Zook, who contributed financially to the Quest effort, questioned whether the board should consider race or economics at all, which prompted a cheer from the audience. Vicki Saviers, a founder of the eStem charter school and long-time charter backer, praised the extensive presentation Quest made before the charter authorizing panel. She opposed a review. Zook seconded her motion not to review it.

Board member Sam Ledbetter said a review by the authorization panel shouldn't control the board. He said he wanted to hear more about the merits because the state has experienced before unfulfilled promises to recruit needy students. The A Plus Charter in Maumelle is a prime example. Ledbetter said Quest set the standard and he wanted to drill down into how they thought that would be the model of their school. Board Chair Brenda Gullett said she, too, wanted to know more about how the student body would be composed and how the entrance lottery would be conducted. Member Jay Barth said he wanted more information on how they plan to meet budget requirements and also about the school's impact on the Little Rock and Pulaski districts at a critical time for the two.

Saviers' motion not to review the decision failed on a show of hands. Barth then moved for a review and his motion was approved by the board. I thought I heard that six votes were cast, but a Quest charter school backer in the room said the vote was 5-2. The board has nine members.

Tags: , , , , , ,



Showing 1-1 of 1

Add a comment

Subscribe to this thread:
Showing 1-1 of 1

Add a comment

More by Max Brantley

  • Stu Soffer off state Election Commission

    Chris Burks, attorney for the Arkansas Democratic Party, says Jefferson Circuit Judge Phillip Green ruled today that Stu Soffer, a White Hall Republican, couldn't serve on both the Jefferson County and state election commissions.
    • Mar 23, 2018
  • State will appeal Griffen decision on medical marijuana permits

    The state of Arkansas served notice today that it would ask the Arkansas Supreme Court to review Circuit Judge Wendell Griffen's order this declaring the award of five medical marijuana cultivation permits null and void.
    • Mar 23, 2018
  • Thank goodness: Friday

    The open line and today's video headlines.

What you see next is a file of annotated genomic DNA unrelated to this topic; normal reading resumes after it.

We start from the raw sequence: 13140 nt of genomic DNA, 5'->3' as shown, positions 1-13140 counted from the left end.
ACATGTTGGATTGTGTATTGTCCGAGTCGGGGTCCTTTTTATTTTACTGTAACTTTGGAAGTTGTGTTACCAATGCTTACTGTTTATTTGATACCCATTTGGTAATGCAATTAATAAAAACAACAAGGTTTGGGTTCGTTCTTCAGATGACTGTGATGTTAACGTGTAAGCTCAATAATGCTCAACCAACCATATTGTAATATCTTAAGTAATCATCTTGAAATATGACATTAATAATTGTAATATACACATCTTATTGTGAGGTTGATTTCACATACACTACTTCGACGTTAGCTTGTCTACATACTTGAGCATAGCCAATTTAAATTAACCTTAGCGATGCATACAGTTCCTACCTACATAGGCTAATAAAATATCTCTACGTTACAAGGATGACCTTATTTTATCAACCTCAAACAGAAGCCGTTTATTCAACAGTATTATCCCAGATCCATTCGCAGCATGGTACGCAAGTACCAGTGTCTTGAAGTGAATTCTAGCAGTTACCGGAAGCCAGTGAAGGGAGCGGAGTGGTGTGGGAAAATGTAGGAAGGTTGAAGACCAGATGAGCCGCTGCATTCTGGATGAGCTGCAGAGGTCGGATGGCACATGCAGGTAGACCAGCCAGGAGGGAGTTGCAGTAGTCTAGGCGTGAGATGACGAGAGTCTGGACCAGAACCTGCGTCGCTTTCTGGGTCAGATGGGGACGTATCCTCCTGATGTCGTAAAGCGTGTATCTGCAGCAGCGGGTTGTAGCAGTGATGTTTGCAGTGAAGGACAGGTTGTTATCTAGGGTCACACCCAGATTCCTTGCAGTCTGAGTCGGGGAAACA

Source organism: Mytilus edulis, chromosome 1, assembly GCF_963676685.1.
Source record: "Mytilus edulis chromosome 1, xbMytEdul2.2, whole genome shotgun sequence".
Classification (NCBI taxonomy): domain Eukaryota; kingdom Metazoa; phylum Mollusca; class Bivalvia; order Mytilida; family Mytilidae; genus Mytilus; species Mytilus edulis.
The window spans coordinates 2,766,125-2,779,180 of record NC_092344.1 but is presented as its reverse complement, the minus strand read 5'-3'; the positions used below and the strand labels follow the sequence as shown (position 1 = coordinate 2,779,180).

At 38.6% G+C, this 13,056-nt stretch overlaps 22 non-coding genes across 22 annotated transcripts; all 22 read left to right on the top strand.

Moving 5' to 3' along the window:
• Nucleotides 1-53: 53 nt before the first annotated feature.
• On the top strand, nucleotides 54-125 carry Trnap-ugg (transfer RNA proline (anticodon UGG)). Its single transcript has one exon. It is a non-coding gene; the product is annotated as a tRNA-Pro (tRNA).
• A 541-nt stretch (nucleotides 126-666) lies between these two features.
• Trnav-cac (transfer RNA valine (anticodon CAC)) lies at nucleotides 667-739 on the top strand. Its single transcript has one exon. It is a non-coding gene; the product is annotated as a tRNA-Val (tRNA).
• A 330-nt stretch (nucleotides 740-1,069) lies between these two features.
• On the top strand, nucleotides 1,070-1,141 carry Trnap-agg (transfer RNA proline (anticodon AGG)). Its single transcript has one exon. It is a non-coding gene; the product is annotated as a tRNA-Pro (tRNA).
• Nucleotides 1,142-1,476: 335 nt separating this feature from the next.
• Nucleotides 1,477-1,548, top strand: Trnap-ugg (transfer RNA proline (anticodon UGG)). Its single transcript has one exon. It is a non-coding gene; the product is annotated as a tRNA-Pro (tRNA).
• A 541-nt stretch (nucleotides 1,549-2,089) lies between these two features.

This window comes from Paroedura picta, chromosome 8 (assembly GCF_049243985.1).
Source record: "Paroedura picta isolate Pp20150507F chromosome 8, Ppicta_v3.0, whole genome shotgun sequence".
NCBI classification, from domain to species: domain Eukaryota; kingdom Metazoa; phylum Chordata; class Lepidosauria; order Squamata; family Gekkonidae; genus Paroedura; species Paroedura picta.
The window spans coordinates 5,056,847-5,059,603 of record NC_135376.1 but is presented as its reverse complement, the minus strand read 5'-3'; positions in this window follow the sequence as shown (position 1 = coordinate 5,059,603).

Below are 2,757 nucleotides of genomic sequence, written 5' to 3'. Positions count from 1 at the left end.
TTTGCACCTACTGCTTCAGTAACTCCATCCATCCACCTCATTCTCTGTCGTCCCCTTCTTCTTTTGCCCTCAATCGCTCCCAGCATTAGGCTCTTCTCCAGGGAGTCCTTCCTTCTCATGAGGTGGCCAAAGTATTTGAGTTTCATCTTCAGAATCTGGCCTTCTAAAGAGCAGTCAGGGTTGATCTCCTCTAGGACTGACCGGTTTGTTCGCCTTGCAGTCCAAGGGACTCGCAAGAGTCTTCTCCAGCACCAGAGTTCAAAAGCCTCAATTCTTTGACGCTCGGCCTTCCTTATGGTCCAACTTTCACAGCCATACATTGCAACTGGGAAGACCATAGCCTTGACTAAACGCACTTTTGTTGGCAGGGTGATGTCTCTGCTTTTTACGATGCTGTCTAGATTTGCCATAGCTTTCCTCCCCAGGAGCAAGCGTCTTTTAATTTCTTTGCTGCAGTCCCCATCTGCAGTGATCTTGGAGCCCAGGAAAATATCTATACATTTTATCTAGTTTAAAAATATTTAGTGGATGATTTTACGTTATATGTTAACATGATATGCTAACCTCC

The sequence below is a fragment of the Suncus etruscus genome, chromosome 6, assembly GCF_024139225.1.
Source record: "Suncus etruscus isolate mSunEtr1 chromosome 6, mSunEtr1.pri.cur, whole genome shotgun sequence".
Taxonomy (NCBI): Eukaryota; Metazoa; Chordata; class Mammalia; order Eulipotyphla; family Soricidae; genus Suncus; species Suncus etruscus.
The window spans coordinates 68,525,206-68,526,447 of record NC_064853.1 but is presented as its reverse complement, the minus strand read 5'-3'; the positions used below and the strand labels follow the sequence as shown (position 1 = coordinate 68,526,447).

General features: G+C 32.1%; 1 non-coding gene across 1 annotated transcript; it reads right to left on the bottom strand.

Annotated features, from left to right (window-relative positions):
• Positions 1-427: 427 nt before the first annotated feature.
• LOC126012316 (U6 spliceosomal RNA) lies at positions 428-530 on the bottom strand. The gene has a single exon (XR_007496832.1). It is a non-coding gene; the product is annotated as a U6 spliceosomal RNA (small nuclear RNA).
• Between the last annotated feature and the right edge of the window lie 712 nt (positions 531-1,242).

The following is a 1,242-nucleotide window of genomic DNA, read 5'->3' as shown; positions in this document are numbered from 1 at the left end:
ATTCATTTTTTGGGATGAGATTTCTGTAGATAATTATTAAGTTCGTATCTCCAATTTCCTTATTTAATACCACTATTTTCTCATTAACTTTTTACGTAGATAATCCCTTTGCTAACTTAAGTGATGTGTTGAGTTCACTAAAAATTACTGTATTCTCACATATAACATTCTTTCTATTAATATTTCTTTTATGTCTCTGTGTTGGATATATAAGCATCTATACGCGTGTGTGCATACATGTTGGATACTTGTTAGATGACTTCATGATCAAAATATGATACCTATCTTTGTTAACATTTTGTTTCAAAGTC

• Mar 23, 2018
  • More »

Readers also liked…

  • Deputy killed, police chief wounded in Sebastian County. Suspect in custody

    40/29 TV reports that two law officers were shot about 7 a.m. today near Hackett in Sebastian County and at mid-afternoon came word that one of them had died. Later in the day a suspect was taken into custody in the shooting.
    • Aug 10, 2016
  • The LR chamber does the public's business. Is it accountable? Blue Hog on the case.

    Matt Campbell, lawyer and Blue Hog Report blogger, has sent a Freedom of Information Act request to Jay Chessir, director of the Little Rock Regional Chamber of Commerce, and Mayor Mark Stodola related to the publicity stunt yesterday  built around withdrawing from the mayor's rash pronouncement that the city would seek an Amazon HQ2 project even though the city  didn't meet the company's criteria.
    • Oct 20, 2017
  • 'Million-Dollar Thursday': A visit to Sherwood's hot check court

    We take a visit to the weekly hot check court in Sherwood District Court, the subject of a recent civil rights lawsuit filed by ACLU Arkansas and others, who say the system there results in a modern-day debtor's prison
    • Aug 25, 2016

Most Shared

Most Viewed

  • March for Our Lives includes Arkansas events

    They're predicting one of the largest marches ever Saturday in Washington, the March For Our Lives against gun violence. Sibling marches, hundreds of them, are planned around the country, including Bentonville and Little Rock.
  • Missing State Hospital patient provided contraband

    Several news outlets, including the Arkansas Democrat-Gazette, have reported that missing State Hospital patient Cory Chapin had been provided contraband — including a cell phone and vaping device — and that a psychological examiner he left with, Michelle Messer, had been questioned about it.This confirms a telephone report we received from another hospital patient who reported on this and other favors Chapin had bragged about.

Most Recent Comments

  • Re: Arkansas unemployment rises

    • No numbers for youth unemployment in the report. I wonder what that percentage might be.

    • on March 23, 2018
  • Re: Stu Soffer off state Election Commission

    • Name calling is unbecoming. It detracts from civil discourse. Discourse doesn't always have to be…

    • on March 23, 2018
  • Re: Thank goodness: Friday

    • Happy Birthday, Silver. Here's to aging well along a continuing orbital path.

    • on March 23, 2018

© 2018 Arkansas Times | 201 East Markham, Suite 200, Little Rock, AR 72201
Powered by Foundation